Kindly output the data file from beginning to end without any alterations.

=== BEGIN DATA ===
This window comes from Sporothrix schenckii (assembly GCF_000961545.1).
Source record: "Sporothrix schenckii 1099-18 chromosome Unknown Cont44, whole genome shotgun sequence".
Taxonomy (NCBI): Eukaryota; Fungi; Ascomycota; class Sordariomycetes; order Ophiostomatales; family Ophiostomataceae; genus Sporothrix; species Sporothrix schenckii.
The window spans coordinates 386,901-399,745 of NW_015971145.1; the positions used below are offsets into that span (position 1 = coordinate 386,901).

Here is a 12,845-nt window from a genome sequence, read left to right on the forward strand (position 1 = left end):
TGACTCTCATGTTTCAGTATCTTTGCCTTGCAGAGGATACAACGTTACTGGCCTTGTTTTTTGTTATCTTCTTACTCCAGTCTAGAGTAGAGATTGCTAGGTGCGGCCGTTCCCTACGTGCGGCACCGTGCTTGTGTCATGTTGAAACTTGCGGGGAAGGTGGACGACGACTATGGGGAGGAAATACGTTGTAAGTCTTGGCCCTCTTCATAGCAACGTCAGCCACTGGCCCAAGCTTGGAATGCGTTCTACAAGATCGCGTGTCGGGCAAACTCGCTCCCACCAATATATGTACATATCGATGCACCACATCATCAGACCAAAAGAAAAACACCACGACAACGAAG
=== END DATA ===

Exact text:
This window comes from Sporothrix schenckii (assembly GCF_000961545.1).
Source record: "Sporothrix schenckii 1099-18 chromosome Unknown Cont44, whole genome shotgun sequence".
Taxonomy (NCBI): Eukaryota; Fungi; Ascomycota; class Sordariomycetes; order Ophiostomatales; family Ophiostomataceae; genus Sporothrix; species Sporothrix schenckii.
The window spans coordinates 386,901-399,745 of NW_015971145.1; the positions used below are offsets into that span (position 1 = coordinate 386,901).

Here is a 12,845-nt window from a genome sequence, read left to right on the forward strand (position 1 = left end):
TGACTCTCATGTTTCAGTATCTTTGCCTTGCAGAGGATACAACGTTACTGGCCTTGTTTTTTGTTATCTTCTTACTCCAGTCTAGAGTAGAGATTGCTAGGTGCGGCCGTTCCCTACGTGCGGCACCGTGCTTGTGTCATGTTGAAACTTGCGGGGAAGGTGGACGACGACTATGGGGAGGAAATACGTTGTAAGTCTTGGCCCTCTTCATAGCAACGTCAGCCACTGGCCCAAGCTTGGAATGCGTTCTACAAGATCGCGTGTCGGGCAAACTCGCTCCCACCAATATATGTACATATCGATGCACCACATCATCAGACCAAAAGAAAAACACCACGACAACGAAG